Re: [-empyre-] Cunnilingus in North Korea
Putting my own bucks worth in:
It seems technology is marketed as a means of "making" culture in many
countries. Sweden is also one to boast of being "the most broad banded
country in the world". Found on the net; Korea's broadband is at "51.7%
penetration" while Sweden's "broadband infrastructure has reached 85
percent of the population". This figure comes from "Invest in Sweden"
website (http://www.isa.se/templates/News____25769.aspx). Presumably there
is a difference between "penetration" and "infrastructure". I read this as
a desire to present a nation as able to provide for its citizens. Former
agrarian economies, both revolutionized by technology and "market reforms"
and now boasting of the digital potato crop.
What I would believe is a greater hindrance to those "from outside the
country can bring up half the Korean home pages" is the problem with
language. How many Korean homepages are in the national script and how
many are in English or any Latin script language? Maybe this explains the
reliance on visuals and the bandwidth's prerequisite kindness to this
I did a quick search on Rhizome.org and got 300 hits for Korea, not bad,
but only half as many as I got for Japan and for Australia (around 750
each)- There may not exactly be "no other artists around us who are
interested in it [internet]" but there seems to be lag as represented by
this database anyway.
Finally to the subject of "Cunnilingus in North Korea". I read this and
thought of FREE SEX.....NOW:
"From Charles Olson's "Projective Verse" (1950) with its call for
"objectism" ("the getting rid of the lyrical interference of the
individual as ego...for man is himself an object") to John Cage's remark
in Silence (1961) that "I'd never been interested in symbolism....I
preferred in taking things in themselves, not as standing for other
things" to Frank O'Hora's praise for Jasper Johns' "meticulous and sensual
painted rituals of imagery" which "express a profound boredom with the
symbols of an oversymbolic society" (1962); and David Antin's definition,
in the mid-seventies, of poetry as "the language art", a form of discourse
which, rather than "saying one thing and meaning something else," returns
to the literal but with the recognition that "phenomenological reality is
itself discovered and constructed by poets", the question o how to create
poetry in a post-Symbolist age has been a primary concern. It is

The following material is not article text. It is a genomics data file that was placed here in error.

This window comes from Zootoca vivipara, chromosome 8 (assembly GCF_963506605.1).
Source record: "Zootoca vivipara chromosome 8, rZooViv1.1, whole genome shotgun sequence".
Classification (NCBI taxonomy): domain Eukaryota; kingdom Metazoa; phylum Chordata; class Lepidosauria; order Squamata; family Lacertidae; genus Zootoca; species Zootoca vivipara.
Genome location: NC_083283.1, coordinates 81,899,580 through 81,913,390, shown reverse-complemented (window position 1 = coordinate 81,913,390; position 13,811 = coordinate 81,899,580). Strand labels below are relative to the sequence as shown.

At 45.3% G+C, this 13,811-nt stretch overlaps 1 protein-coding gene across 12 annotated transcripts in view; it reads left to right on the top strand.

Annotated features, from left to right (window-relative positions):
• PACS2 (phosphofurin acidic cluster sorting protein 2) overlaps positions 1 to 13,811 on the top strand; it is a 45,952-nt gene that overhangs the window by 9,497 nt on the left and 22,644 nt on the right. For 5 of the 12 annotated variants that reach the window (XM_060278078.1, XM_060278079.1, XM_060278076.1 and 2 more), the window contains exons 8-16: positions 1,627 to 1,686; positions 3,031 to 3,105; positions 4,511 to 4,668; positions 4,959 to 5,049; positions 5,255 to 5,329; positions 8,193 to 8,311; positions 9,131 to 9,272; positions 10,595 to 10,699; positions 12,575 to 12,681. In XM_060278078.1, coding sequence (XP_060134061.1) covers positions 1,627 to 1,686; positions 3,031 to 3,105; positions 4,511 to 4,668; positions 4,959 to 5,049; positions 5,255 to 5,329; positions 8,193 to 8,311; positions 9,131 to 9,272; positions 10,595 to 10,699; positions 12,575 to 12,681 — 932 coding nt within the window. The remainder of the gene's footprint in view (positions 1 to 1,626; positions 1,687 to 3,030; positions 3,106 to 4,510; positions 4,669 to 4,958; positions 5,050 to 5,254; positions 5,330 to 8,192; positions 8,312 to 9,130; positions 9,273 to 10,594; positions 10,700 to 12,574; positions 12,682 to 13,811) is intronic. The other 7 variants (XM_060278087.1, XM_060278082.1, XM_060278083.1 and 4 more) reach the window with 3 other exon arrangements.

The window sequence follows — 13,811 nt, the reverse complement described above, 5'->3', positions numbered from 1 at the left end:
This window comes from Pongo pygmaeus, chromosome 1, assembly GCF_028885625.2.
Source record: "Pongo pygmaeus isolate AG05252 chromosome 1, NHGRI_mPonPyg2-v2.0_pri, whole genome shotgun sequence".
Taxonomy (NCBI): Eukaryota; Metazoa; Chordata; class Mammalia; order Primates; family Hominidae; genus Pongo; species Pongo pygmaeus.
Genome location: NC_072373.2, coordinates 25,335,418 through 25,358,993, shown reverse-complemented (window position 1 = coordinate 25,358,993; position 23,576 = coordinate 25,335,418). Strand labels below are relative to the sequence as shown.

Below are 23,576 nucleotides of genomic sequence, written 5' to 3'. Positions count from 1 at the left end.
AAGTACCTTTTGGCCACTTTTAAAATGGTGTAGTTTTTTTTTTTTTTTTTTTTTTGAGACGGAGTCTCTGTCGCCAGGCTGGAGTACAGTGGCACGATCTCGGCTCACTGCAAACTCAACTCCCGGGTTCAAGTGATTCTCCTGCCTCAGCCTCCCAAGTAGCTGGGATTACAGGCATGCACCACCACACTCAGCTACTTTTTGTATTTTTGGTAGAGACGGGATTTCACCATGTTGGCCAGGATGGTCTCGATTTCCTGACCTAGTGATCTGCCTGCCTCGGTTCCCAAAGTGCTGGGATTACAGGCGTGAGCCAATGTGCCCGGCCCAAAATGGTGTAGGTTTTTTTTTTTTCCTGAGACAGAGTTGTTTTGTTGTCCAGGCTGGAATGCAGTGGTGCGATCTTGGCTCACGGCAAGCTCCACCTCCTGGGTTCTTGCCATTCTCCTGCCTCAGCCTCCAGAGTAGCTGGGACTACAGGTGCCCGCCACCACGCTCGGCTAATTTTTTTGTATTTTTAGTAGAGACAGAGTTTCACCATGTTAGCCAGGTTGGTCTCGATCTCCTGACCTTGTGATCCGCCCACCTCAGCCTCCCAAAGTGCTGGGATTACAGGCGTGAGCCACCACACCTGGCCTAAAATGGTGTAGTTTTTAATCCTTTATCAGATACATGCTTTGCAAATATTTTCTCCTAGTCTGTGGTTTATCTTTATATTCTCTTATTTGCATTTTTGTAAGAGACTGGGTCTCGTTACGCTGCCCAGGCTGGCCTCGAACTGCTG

interesting that even Robert Lowell, whose roots are deep in the Symbolist
tradition, could declare in the Afterforward to Notebook 1967-68: "I lean
heavily on the rational, but am devoted to surrealism....it is a natural
way to write our fictions," and Lowell's last book, "Day by Day" (1977)
can be said to follow Rimbaud's dictum of "saying" what is "says"
"littéralement at dans tous les sens."
Marjorie Perloff "The Poetics of Indeterminacy: Rimbaud to Cage" (1999)
>From the same text, Gertrude Stein on "dining at the Y":
"Cunning shawl, cunning shawl to be steady." ("Tender Buttons" 1914 p487)
> Hi Paul,
> "Can you comment on how national cultural agendas have influenced your
> (in contrast say to the influence of the contemporary political situation
> -or- the western art world)?"
> We can't say we pay much attention to any national cultural agenda. Do you
> mean the fact that Korea isthe most broadbanded country in the world ? We
> began to make Net art with a 56K modem. We've only had broadband for the
> past year and a half.
> Paradoxically, the 56K modem was a determining factor in our work: no
> images. Broadband has spoiled Korean Web designers. They have no
> No one outside the country can bring up half the Korean home pages.
> Korea is also 99.999% PC country. We're the only Mac users here.
> We began to make Net art not because the Korean government and Korean big
> business pushed computers and the Internet (which it has been doing), but
> because everything is big in Korea. Korea is a small country with big
> ambitions. We wanted to make something small -- not for aesthetic but for
> practical, economic reasons, because it seemed cheaper: no studio, no
> materials except for a computer, a dial-up connection, a Flash program and
> Web domain.
> The Internet seemed to present the biggest bang for our buck. We still
> believe this. The Internet has been good to us.
> The Korean national cultural agenda is uninterested in artistic uses of
> Internet. That may be, come to think of it, why the Internet appeals to
> because there are no other artists around us who are interested in it.
> Young-hae and Marc
> On 5/9/05 3:59 PM, "Paul Brown" <email@example.com> wrote:
>>> Did the Korean flag influence any of your public work?
>>> Young-hae and Marc
>> Only as much as the trigrams (or their structure) have had a major
>> influence on all my work. So only indirectly. But the flag did
>> me and indicates that Korea has (or maybe had) a fairly close
>> identification with a Confucian, Taoist, Buddhist ideology.
>> Can you comment on how national cultural agendas have influenced your
>> work (in contrast say to the influence of the contemporary political
>> situation -or- the western artworld)?
> empyre forum
Doctoral Student, Umeå University
Department of Modern Languages/English
+46 (0)90 786 6584
HUMlab.Umeå University.SE-901 87.Umeå.Sweden
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